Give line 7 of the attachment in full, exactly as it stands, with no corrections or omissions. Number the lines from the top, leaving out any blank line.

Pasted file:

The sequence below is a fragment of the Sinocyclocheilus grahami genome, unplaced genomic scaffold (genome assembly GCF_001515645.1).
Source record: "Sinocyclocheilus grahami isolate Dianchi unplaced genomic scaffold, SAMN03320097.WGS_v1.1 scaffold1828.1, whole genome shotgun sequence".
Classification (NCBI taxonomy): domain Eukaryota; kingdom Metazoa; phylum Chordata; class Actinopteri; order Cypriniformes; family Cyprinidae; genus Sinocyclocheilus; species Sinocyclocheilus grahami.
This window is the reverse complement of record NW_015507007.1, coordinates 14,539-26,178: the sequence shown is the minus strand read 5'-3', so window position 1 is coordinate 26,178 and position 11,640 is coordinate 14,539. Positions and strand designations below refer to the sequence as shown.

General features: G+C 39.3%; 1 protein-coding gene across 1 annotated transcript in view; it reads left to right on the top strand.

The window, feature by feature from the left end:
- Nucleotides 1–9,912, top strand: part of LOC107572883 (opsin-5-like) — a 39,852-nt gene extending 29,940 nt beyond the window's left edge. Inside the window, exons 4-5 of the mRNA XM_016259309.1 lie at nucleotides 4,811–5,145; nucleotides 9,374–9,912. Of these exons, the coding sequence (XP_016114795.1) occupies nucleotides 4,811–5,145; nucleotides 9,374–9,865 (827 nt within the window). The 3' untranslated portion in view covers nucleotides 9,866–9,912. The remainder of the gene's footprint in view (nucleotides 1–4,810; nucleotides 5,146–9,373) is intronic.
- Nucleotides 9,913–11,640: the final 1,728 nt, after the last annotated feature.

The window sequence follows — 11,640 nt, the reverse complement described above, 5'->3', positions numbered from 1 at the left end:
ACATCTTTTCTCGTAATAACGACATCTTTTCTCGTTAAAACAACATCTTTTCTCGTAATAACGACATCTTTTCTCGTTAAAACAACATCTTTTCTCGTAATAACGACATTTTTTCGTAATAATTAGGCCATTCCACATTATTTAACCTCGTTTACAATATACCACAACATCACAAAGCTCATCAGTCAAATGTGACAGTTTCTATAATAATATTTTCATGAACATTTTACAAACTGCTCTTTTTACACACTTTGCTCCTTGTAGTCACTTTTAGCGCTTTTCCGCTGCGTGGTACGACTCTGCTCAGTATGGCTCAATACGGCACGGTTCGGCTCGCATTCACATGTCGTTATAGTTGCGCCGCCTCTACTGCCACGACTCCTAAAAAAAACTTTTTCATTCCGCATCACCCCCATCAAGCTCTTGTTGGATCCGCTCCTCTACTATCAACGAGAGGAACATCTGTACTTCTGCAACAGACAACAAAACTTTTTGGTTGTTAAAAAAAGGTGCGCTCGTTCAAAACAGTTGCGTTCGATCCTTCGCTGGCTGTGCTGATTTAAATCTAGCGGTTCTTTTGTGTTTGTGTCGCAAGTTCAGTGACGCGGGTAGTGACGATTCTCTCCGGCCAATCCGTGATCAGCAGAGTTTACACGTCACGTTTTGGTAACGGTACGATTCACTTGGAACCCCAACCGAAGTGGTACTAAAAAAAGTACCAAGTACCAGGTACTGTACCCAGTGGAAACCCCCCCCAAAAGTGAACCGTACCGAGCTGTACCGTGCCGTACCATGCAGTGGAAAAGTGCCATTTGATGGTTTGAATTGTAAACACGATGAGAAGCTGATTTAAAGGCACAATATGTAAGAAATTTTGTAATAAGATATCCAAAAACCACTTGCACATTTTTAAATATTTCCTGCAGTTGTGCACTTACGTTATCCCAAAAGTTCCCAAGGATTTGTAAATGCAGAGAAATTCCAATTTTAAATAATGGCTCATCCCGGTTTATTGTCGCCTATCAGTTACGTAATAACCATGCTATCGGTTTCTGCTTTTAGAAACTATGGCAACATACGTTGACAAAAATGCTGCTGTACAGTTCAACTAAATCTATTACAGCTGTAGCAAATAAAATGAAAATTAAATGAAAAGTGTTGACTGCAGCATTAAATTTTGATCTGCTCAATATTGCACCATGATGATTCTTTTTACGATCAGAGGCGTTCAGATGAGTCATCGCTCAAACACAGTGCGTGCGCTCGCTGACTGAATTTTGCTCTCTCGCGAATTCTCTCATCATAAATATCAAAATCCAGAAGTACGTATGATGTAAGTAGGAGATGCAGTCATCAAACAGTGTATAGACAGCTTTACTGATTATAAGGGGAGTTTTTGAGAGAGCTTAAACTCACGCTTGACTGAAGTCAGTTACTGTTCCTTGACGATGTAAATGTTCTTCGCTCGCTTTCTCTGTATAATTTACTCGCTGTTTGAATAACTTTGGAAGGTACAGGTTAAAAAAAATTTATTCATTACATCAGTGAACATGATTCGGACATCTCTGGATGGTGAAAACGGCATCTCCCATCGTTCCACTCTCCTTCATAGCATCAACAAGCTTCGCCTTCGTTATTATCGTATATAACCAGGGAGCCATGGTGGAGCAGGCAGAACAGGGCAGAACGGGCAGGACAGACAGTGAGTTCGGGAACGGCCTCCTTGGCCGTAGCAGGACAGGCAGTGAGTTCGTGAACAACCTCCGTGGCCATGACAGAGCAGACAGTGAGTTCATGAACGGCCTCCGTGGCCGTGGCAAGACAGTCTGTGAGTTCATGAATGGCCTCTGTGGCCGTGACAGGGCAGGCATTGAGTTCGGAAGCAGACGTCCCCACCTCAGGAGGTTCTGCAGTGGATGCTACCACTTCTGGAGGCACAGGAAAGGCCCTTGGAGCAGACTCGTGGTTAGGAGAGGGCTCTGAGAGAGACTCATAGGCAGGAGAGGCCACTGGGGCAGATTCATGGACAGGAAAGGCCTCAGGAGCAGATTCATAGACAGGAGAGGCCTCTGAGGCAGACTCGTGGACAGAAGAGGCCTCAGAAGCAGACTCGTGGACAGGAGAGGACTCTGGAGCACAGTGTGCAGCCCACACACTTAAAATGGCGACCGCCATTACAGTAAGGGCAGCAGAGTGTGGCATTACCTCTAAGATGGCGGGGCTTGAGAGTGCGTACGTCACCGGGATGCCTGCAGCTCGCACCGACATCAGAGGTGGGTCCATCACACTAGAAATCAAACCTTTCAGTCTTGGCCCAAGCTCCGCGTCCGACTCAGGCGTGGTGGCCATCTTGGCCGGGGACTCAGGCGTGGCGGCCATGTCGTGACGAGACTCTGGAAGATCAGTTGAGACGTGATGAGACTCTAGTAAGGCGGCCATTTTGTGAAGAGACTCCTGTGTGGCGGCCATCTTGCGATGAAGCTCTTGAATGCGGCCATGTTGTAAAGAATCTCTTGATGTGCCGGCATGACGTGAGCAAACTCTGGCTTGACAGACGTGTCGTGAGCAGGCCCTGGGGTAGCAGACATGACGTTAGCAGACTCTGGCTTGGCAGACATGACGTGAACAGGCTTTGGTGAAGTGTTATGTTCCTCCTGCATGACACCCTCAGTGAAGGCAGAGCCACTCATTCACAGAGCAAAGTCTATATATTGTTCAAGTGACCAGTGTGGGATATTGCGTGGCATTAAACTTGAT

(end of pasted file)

- Nucleotides 1–9,912, top strand: part of LOC107572883 (opsin-5-like) — a 39,852-nt gene extending 29,940 nt beyond the window's left edge. Inside the window, exons 4-5 of the mRNA XM_016259309.1 lie at nucleotides 4,811–5,145; nucleotides 9,374–9,912. Of these exons, the coding sequence (XP_016114795.1) occupies nucleotides 4,811–5,145; nucleotides 9,374–9,865 (827 nt within the window). The 3' untranslated portion in view covers nucleotides 9,866–9,912. The remainder of the gene's footprint in view (nucleotides 1–4,810; nucleotides 5,146–9,373) is intronic.